I’ve been in thrall of the story of the 1918 murder of Russia’s Imperial Romanov family for as long as I can remember. A Viking river cruise aboard Truvor along the ‘waterways of the tsars’ – the Volga, Svir and Neva rivers – was an excursion into the pages of history books.
In St Petersburg, magnificent palaces give teeth to the word ‘awe’. Before the Winter Palace was the Hermitage Museum; housing a breathtaking art collection, it was where the Romanovs lived, played and worked. Catherine Palace, the favourite residence of Nicholas and Alexandra, astonishes with its fabled Amber Room, aglitter with gemstone mosaics. Peterhof Palace, summer playground of the tsars, is a gilded labyrinth overlooking the Gulf of Finland.
An evening of traditional folkloric music in Moscow, solely for Viking guests, had me thinking how the Romanov children must have missed hearing balalaikas and guslies (stringed and key instruments) after their 1917 imprisonment. What would their father say about Moscow Metro, which brought Russia's treasures out of the palaces and to the people?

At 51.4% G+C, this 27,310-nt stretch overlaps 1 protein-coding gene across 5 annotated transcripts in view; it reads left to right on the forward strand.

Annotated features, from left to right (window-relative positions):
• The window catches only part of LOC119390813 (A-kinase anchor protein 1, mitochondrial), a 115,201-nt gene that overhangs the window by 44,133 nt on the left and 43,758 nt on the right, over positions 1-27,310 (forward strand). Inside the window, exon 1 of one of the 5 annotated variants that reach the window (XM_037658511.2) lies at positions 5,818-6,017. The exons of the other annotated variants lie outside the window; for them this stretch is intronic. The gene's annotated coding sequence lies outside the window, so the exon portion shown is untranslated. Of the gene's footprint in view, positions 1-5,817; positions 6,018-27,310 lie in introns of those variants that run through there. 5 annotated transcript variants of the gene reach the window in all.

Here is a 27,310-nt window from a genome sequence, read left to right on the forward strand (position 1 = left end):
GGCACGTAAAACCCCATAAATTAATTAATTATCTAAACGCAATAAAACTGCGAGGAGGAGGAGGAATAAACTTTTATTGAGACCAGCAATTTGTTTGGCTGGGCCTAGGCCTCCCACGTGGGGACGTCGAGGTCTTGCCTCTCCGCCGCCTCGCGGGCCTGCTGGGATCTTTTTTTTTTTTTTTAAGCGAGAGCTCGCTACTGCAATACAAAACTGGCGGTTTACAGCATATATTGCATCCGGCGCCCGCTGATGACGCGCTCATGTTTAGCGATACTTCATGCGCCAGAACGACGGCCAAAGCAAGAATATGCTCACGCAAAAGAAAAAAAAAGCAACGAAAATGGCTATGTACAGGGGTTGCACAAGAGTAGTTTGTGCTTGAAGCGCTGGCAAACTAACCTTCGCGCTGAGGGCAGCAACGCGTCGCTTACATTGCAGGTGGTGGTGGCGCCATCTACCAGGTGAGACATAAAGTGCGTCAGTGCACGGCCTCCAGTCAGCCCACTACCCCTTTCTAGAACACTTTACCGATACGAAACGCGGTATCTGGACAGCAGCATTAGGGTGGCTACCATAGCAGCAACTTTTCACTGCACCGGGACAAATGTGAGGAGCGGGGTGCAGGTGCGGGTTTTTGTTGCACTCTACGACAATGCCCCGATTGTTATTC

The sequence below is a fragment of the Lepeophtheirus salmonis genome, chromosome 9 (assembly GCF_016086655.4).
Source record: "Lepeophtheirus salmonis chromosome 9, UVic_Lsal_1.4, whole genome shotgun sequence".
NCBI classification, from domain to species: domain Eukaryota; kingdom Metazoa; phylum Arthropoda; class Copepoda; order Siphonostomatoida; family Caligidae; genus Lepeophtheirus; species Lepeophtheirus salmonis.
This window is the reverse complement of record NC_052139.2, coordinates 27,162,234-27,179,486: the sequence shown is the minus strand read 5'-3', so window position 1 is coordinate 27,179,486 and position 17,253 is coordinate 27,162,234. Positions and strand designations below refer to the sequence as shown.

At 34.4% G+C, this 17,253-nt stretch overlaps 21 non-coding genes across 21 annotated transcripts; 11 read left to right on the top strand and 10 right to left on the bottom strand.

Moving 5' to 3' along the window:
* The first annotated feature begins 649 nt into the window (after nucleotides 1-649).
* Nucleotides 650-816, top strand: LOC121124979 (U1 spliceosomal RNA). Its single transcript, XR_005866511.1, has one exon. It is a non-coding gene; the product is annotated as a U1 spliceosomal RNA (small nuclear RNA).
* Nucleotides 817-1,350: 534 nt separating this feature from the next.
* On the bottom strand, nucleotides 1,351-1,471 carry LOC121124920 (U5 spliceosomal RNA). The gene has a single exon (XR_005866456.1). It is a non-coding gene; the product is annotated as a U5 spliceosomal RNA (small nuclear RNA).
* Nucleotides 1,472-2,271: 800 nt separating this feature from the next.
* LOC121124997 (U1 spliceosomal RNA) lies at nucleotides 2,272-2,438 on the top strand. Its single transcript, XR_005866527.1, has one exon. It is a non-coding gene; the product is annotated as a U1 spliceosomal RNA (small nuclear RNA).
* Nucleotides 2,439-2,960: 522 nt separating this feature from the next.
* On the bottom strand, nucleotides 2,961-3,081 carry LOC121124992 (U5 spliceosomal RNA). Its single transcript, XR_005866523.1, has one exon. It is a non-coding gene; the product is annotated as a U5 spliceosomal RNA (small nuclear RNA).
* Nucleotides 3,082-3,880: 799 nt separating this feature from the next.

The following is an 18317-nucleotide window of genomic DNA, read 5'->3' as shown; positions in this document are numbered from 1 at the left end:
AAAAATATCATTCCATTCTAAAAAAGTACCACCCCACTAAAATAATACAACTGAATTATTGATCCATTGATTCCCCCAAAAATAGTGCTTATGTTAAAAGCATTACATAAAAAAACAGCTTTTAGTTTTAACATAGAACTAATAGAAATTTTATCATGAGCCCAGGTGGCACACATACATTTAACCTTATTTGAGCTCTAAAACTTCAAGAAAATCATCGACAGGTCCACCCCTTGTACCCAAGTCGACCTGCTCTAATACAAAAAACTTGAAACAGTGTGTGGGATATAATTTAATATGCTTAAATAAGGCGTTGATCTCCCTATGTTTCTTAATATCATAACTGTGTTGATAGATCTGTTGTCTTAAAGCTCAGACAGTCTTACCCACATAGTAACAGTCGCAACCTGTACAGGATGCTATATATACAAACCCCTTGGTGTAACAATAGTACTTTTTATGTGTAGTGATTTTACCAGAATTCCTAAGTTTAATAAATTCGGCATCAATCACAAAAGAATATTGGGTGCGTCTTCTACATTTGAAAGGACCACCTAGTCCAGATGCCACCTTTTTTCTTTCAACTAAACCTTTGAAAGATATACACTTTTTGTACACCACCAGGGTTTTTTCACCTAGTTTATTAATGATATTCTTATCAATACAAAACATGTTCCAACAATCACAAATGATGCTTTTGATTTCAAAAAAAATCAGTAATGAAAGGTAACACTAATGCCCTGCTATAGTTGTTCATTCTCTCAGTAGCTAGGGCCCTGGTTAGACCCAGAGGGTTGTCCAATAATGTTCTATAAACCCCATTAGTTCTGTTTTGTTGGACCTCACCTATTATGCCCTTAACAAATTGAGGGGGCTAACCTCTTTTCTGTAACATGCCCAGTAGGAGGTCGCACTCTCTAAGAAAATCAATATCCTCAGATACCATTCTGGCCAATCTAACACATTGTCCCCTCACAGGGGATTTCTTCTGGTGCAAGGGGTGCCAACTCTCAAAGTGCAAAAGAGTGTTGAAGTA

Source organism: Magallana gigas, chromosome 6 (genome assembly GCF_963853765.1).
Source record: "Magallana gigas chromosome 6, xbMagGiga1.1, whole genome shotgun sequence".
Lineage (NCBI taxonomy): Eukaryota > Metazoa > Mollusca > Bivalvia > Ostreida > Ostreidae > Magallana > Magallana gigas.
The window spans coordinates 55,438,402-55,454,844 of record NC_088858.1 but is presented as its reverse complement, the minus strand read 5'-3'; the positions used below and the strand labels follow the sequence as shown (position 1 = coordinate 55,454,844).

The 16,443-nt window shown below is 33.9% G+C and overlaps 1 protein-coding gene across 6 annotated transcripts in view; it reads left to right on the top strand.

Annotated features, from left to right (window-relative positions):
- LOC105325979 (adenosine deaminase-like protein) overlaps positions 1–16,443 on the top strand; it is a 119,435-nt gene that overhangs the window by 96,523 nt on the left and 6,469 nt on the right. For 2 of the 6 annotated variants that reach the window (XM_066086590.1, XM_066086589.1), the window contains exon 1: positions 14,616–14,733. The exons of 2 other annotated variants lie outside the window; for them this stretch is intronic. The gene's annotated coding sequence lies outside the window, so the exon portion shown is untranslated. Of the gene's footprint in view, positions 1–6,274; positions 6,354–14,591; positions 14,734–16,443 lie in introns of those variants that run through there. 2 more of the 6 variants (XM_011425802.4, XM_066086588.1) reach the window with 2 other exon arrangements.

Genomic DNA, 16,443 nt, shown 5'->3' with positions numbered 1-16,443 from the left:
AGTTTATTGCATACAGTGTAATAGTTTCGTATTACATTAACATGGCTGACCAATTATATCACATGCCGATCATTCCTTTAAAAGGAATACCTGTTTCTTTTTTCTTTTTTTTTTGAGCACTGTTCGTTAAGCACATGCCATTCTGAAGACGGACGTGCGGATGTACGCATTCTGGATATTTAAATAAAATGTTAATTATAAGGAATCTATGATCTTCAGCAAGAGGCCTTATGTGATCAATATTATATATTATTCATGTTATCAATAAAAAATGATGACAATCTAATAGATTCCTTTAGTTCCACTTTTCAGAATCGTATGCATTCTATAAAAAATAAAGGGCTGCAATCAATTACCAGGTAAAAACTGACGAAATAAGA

Lunch in Uglich at a local home was a feast of black bread, homegrown peppers and pickles, cheeses and cakes. We toasted our host with homemade vodka.
“I’m Baba Yaga [‘wicked witch’],” said our artist and guide in Mandrogy, a fairytale-like village on the Svir River. “I can turn you into Picasso.” We painted matryoshka (Russian nesting dolls), not quite reaching the level of the master.
Finally, seeing the Romanov tombs within Peter and Paul Fortress felt like a chapter at last closed.
On board, the entertainers give a shout- out to guests entering the Sky Bar and servers have your wine waiting at your table. Tour escorts teach Russian, so by the time you disembark, you'll know how to say “welcome” (“dobro pozhalovat”), which is exactly how you’ll feel when visiting Russia.
Words by Kathy Witt